Ten out of 12 individuals solved the task by transferring a tool to their partner. However, subjects started handing a tool to their partner at very different stages and levels of experience. Three subjects (Alley, Amahirwe and Alikaka) transferred a tool to their partner from trial 1 onwards. However, these subjects had already started passing tools in the pilot study conducted 6–12 months earlier (in trials 3, 6 and 7, respectively). A second group of subjects (Cheetah, Zee, Jojo and Judi) started transferring tools after additional experience, either after having experienced how a partner transferred the tool to them or after having participated in more trials. The third group of subjects (Julia, Vicky and George) started transferring tools after pairing them with a second and knowledgeable partner and experiencing how this partner gave them the tool (see the electronic supplementary material). Thus, on average, subjects transferred a tool in 57 per cent (s.e. = 10) of the trials (electronic supplementary material). However, after transferring a tool once, they subsequently transferred tools in 97 per cent (s.e. = 3) and succeeded in 86 per cent (s.e. = 7) of the trials (for individual data across all trials and after the first transfer, see electronic supplementary material). The first tool transfer observed in eight out of the 10 subjects was preceded by a request gesture from the recipient (electronic supplementary material, video S2). The other two subjects (Alley and Cheetah) started transferring tools without a request from the partner.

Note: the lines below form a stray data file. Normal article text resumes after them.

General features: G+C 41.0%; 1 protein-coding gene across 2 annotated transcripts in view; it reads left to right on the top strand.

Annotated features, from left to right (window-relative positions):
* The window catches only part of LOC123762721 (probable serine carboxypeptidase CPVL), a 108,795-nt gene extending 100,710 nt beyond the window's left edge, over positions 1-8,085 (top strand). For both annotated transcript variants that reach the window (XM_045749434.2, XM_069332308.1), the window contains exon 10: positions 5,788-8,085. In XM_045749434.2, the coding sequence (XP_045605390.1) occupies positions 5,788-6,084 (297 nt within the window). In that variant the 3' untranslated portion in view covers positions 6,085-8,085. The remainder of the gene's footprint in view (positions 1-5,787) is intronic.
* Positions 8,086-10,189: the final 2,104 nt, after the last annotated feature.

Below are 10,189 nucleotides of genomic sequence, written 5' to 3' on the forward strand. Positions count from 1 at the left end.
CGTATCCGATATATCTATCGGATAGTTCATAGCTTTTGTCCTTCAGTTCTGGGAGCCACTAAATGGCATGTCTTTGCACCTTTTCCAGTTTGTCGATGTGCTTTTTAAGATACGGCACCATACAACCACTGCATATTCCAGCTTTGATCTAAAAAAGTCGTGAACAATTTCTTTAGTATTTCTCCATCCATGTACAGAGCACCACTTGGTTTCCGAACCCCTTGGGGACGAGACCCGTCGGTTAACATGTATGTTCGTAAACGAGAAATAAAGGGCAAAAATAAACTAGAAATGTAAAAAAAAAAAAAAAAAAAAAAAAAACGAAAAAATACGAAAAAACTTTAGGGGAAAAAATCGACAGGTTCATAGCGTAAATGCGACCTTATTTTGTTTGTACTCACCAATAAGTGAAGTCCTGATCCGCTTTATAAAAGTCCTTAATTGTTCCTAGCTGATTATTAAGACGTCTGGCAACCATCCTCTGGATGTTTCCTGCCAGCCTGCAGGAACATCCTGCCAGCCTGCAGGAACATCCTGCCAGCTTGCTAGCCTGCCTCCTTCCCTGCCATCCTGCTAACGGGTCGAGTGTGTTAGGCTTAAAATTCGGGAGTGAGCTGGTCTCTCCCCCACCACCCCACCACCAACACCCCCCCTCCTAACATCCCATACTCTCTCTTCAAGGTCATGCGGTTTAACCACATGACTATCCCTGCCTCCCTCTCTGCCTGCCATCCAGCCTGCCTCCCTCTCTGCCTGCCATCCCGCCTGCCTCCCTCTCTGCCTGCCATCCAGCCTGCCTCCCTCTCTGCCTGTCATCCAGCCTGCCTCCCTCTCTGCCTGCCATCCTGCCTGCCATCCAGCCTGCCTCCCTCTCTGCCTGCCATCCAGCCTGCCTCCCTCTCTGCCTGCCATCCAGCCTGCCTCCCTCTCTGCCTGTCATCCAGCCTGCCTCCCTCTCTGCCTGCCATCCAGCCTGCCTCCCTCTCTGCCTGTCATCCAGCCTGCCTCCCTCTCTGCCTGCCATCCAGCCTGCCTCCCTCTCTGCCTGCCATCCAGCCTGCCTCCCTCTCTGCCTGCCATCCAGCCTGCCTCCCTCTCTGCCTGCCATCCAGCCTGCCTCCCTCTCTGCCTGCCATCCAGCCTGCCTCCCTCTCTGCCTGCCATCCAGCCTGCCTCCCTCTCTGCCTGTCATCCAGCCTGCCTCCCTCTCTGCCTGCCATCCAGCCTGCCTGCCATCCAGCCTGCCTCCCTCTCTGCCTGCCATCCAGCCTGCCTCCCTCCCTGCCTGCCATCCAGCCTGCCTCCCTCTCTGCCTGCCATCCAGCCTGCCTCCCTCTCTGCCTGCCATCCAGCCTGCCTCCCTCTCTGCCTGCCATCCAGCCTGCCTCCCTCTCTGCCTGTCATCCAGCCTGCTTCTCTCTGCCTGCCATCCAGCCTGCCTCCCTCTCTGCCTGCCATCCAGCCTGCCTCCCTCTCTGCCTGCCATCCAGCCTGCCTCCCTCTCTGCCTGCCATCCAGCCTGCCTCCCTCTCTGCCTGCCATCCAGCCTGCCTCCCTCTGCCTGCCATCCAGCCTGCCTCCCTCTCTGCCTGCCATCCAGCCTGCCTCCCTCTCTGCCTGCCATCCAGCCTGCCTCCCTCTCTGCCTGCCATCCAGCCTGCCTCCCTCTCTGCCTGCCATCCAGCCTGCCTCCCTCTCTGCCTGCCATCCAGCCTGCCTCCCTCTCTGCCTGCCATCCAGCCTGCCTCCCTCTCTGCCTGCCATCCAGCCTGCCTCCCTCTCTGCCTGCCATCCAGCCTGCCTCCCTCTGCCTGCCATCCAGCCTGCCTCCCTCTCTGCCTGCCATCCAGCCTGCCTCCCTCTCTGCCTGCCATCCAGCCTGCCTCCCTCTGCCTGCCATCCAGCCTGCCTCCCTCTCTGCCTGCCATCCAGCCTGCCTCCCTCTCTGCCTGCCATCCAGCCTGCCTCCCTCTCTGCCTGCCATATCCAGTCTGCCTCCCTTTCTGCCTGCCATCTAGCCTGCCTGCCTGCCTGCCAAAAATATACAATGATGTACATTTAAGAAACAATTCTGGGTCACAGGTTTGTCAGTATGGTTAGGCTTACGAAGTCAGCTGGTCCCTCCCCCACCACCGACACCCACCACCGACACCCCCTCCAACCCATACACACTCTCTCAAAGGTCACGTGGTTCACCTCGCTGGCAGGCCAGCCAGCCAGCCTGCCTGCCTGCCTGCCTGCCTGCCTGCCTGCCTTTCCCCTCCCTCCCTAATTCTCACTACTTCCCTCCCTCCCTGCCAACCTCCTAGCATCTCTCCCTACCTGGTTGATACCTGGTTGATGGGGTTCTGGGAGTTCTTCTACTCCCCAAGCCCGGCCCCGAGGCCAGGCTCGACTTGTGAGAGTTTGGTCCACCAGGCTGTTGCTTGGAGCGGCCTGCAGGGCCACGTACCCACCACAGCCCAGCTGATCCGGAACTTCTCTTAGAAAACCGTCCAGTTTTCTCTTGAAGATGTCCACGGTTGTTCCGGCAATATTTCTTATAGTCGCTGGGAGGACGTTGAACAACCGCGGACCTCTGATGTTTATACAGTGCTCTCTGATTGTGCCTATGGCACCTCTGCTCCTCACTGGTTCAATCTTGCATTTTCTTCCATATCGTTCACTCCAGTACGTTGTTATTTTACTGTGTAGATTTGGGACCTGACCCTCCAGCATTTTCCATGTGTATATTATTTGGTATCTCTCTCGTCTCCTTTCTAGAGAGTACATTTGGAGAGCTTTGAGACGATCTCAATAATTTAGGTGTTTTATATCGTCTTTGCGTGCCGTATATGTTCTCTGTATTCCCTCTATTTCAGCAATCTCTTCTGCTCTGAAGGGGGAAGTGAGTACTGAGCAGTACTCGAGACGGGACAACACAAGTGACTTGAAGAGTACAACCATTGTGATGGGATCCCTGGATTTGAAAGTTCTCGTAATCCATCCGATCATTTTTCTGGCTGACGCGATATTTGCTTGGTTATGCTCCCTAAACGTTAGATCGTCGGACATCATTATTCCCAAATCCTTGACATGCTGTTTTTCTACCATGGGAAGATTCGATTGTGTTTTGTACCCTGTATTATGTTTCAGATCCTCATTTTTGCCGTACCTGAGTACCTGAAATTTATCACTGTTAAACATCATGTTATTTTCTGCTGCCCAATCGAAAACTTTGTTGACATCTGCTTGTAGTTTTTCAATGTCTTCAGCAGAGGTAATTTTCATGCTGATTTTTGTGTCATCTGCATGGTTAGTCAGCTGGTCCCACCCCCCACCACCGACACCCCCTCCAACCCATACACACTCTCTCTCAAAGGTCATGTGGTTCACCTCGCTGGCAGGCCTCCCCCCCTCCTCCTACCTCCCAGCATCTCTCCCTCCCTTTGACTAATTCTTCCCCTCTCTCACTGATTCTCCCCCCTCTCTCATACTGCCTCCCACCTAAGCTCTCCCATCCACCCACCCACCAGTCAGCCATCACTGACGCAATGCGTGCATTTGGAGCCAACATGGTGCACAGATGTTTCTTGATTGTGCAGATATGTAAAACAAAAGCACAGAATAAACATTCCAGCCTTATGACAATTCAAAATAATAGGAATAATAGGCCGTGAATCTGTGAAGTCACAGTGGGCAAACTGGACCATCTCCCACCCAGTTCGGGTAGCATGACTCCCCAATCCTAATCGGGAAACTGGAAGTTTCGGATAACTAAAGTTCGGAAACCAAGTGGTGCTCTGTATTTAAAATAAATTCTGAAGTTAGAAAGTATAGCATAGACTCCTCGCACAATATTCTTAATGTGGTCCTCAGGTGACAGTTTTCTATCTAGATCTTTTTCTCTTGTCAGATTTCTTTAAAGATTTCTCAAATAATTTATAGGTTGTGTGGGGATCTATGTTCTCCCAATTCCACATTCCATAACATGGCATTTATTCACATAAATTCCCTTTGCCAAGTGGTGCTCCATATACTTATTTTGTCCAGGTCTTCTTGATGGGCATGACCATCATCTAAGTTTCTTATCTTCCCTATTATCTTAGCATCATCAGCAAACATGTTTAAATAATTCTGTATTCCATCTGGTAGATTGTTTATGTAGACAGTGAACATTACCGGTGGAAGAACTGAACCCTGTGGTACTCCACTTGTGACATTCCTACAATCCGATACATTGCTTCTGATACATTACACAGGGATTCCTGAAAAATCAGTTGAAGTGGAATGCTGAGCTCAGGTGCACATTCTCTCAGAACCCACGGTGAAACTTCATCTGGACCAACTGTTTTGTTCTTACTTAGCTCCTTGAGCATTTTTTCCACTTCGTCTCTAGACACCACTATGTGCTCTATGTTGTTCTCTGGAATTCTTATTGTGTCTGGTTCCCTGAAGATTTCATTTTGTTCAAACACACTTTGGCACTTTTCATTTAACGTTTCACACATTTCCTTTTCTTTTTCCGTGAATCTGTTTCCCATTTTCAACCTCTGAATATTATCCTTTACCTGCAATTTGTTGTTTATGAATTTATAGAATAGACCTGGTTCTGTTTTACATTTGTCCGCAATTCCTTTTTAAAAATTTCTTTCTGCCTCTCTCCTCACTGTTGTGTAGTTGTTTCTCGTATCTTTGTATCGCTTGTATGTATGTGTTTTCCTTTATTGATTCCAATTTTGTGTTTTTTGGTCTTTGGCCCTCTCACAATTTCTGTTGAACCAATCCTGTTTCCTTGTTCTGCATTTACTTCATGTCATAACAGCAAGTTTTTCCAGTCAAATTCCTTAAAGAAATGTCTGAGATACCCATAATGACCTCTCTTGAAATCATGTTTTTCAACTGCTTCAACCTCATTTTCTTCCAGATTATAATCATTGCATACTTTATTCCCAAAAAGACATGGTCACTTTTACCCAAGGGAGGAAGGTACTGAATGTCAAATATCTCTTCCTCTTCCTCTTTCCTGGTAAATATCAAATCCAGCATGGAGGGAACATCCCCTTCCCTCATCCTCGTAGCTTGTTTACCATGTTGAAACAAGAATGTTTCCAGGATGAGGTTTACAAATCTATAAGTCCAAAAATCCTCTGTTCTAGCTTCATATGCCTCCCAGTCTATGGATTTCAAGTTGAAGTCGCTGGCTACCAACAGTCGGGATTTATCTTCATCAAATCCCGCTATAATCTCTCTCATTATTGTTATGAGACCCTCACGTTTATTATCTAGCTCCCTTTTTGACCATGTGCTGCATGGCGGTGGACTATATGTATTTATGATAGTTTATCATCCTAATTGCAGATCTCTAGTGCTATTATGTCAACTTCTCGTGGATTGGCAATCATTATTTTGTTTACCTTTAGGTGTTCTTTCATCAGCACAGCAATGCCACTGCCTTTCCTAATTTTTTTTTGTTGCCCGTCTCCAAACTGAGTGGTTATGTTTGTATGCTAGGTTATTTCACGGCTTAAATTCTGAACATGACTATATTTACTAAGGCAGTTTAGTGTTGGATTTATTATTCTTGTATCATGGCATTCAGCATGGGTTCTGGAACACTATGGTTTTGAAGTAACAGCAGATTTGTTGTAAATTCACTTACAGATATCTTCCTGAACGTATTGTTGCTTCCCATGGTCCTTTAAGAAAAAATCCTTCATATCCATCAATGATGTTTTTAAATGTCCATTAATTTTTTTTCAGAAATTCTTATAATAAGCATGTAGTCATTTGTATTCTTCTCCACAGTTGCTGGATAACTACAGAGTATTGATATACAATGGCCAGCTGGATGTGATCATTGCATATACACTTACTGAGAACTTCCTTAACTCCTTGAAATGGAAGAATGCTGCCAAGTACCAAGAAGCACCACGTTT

We conducted a logistic generalized linear mixed model (GLMM) of which tool (correct or incorrect) subjects transferred first, with role (A versus B), and trial number as fixed effects and subject, partner and dyad as random effects. This revealed no effect of trial (estimate ± s.e. = −0.39 ± 0.42, z = −0.93, p = 0.35) and role (estimate ± s.e. = −0.40 ± 0.88, z = 0.46, p = 0.65), but a positive and clearly significant intercept (1.10 ± 0.33, z = 3.33, p = 0.0008) meaning a higher probability of transferring the correct tool. Thus, subjects preferentially chose the correct tool (mean = 73%, s.e. = 7; figure 2) independently of which side of the box they were at (see the electronic supplementary material, videos S2 and S3). Nine out of 10 subjects chose the correct tool the very first trial they transferred a tool (binomial test: p < 0.05). A GLMM of the latencies (log-transformed) of transferring the correct tool with subject, partner and dyad as random effects and trial number as fixed effect also revealed no changes over time (GLMM: estimate ± s.e. = −0.10 ± 0.09, PMCMC = 0.24; see also electronic supplementary material).